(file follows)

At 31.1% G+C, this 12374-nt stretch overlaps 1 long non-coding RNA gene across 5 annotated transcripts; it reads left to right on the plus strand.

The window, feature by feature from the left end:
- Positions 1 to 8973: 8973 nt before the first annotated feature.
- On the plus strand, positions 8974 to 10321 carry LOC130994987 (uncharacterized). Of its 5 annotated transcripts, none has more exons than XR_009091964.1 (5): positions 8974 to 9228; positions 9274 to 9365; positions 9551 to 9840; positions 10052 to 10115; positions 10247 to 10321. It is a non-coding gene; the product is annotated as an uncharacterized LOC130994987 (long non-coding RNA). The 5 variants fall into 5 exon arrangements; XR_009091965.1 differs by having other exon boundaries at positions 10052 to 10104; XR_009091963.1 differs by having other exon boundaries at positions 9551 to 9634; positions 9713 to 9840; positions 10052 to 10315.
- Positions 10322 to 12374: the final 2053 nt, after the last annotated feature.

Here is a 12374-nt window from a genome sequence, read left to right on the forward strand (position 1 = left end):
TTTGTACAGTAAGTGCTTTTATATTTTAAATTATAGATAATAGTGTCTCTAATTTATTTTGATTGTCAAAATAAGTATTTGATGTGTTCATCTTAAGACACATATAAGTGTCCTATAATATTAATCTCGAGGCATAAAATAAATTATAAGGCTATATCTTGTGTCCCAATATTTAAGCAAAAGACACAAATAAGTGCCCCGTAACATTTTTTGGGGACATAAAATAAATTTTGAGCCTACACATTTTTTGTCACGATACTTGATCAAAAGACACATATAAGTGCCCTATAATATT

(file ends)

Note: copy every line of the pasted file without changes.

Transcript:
At 31.1% G+C, this 12374-nt stretch overlaps 1 long non-coding RNA gene across 5 annotated transcripts; it reads left to right on the plus strand.

The window, feature by feature from the left end:
- Positions 1 to 8973: 8973 nt before the first annotated feature.
- On the plus strand, positions 8974 to 10321 carry LOC130994987 (uncharacterized). Of its 5 annotated transcripts, none has more exons than XR_009091964.1 (5): positions 8974 to 9228; positions 9274 to 9365; positions 9551 to 9840; positions 10052 to 10115; positions 10247 to 10321. It is a non-coding gene; the product is annotated as an uncharacterized LOC130994987 (long non-coding RNA). The 5 variants fall into 5 exon arrangements; XR_009091965.1 differs by having other exon boundaries at positions 10052 to 10104; XR_009091963.1 differs by having other exon boundaries at positions 9551 to 9634; positions 9713 to 9840; positions 10052 to 10315.
- Positions 10322 to 12374: the final 2053 nt, after the last annotated feature.

Here is a 12374-nt window from a genome sequence, read left to right on the forward strand (position 1 = left end):
TTTGTACAGTAAGTGCTTTTATATTTTAAATTATAGATAATAGTGTCTCTAATTTATTTTGATTGTCAAAATAAGTATTTGATGTGTTCATCTTAAGACACATATAAGTGTCCTATAATATTAATCTCGAGGCATAAAATAAATTATAAGGCTATATCTTGTGTCCCAATATTTAAGCAAAAGACACAAATAAGTGCCCCGTAACATTTTTTGGGGACATAAAATAAATTTTGAGCCTACACATTTTTTGTCACGATACTTGATCAAAAGACACATATAAGTGCCCTATAATATT